Thankfully, this will increase the influence of UKIP while also putting immense pressure on labor unions to switch their immigration stances to more more closely follow the hardline right. The same thing is happening hear in the US; unions are going to have an ugly, ugly election as they ignore what their constituent workers actually believe and attempt to jam the Democratic party line down their throat. Smart unions supported Bernie in the primaries, and might survive the grumblings. Those who supported Hillary full hilt will have a reckoning on their hands.

I don't think it's going to be an easy thing to predict - and my main response to Labour voters going for UKIP is...well - you're telling me they're swinging hard right. At least with Corbyn as the leader, I don't think they'll lose any leftist supporters or those Labour strongholds that voted Leave because he walked that road.
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BrendanD19
Posts: 2,050
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6/26/2016 12:22:12 AM
Posted: 5 months ago
At 6/25/2016 6:51:37 AM, bsh1 wrote:
So, I was talking with Chris about what might happen in a UK snap election. Admittedly, all of this is wild forecasting, and I don't assert it with any high degree of confidence, but it's interesting. I posted some of my comments below (I have Chris's okay to post this). What do you think might happen in such an election?

"Also, Farage's profile has been raised massively over the last two years, both with the general election and with this referendum. That gives him added clout going into a snap contest."

"UKIP is *extremely* well positioned to win in places like Sunderland, which were traditional Labour strongholds which voted leave. UKIP could siphon votes off from Labour and the Tories to eek out a plurality. UKIP could also win seats in ridings with tight contests, where the threshold for victory is low because of the multi-directional split."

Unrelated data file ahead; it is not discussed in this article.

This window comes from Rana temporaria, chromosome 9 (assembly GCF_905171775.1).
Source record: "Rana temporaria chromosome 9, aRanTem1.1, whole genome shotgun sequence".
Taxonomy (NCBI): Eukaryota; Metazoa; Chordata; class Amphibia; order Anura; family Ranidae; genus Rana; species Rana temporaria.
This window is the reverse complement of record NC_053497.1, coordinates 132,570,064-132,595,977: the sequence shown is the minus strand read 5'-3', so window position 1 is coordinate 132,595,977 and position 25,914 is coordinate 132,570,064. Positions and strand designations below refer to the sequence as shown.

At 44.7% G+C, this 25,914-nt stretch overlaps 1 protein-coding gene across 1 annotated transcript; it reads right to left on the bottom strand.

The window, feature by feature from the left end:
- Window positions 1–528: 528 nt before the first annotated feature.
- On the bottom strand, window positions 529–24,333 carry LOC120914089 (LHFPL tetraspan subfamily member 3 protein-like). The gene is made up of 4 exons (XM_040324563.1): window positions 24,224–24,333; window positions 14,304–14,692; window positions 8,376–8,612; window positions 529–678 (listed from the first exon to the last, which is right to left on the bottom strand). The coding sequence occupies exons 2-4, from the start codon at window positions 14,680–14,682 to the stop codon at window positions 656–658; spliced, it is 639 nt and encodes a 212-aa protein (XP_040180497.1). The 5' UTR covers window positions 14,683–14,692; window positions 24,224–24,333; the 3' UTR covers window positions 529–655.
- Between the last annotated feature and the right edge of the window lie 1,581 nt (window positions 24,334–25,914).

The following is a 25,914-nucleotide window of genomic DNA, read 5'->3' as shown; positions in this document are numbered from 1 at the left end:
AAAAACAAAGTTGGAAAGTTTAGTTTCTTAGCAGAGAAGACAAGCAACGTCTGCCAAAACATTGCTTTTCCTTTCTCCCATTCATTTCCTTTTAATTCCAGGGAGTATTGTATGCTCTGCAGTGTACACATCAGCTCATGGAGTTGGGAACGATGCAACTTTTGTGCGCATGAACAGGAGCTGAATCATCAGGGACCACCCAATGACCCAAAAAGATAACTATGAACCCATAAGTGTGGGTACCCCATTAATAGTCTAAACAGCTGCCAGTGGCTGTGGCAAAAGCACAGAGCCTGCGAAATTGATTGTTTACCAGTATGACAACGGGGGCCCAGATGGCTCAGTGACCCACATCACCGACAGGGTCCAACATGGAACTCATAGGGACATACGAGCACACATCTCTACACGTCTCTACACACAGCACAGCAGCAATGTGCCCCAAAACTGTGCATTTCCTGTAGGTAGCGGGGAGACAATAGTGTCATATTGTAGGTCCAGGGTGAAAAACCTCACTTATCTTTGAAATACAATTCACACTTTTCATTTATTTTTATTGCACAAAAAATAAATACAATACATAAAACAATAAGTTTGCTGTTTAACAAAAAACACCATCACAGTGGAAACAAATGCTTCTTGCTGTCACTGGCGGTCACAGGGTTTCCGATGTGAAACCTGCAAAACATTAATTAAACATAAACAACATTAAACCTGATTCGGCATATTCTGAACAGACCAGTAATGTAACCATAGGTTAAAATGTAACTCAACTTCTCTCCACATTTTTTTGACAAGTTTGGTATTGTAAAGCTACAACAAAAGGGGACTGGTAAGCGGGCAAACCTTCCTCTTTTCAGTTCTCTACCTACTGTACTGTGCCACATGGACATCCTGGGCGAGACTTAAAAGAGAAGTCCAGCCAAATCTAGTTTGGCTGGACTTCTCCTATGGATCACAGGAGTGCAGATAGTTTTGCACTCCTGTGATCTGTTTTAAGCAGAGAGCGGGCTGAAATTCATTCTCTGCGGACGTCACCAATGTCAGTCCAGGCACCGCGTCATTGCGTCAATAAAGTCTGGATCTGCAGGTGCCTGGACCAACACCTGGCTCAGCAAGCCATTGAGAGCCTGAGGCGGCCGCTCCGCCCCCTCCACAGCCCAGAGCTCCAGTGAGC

"In this election, Labour 'Leave' voters chose to prioritize issues of immigration and sovereignty OVER issues of NHS stability and the common market. UKIP's strengths are the former two, and Labour's the latter two. If those voters really are making that prioritization, then they may very well go to UKIP. It is not disanalogous to how Trump is winning blue collar white who used to vote blue."

"The Lib Dems were massively pro-Remain. They can easily make a case to Labour voters furious with Corbyn that they are the best advocates of their interests. I think the party that stands to lose the most is Labour. I think Labour will lose--not gain--seats."

I think there will be a snap election in the next 12 months, and I think Labour will gain not lose, because they will focus on increasing turnout and focus on working class and young people. I think SNP will lose a few seats, but not many, and I think Labour will target seats in Scotland that are more likely to flip. And as long as Labour's manifesto is a left wing rather than that centrist BS they've been running on since 1997.
I sincerely doubt that UKIP will make major gains. Maybe a couple seats, but not very many. The biggest point of their platform was Brexit, but now that Brexit is won, their main selling point is gone. And if Boris wins Tory leader, many UKIP voters will just vote Tory.
I also suspect the Greens will make some gains given their current trajectory, especially in the South, and I think the Greens and Labour should work together to avoid conflict and not run against each other in close seats where one party has an advantage. Caroline Lucas and Jeremy Corbyn are close friends so I think this could happen.
Are the LibDems still relevant? I mean they were evicerated in the last election.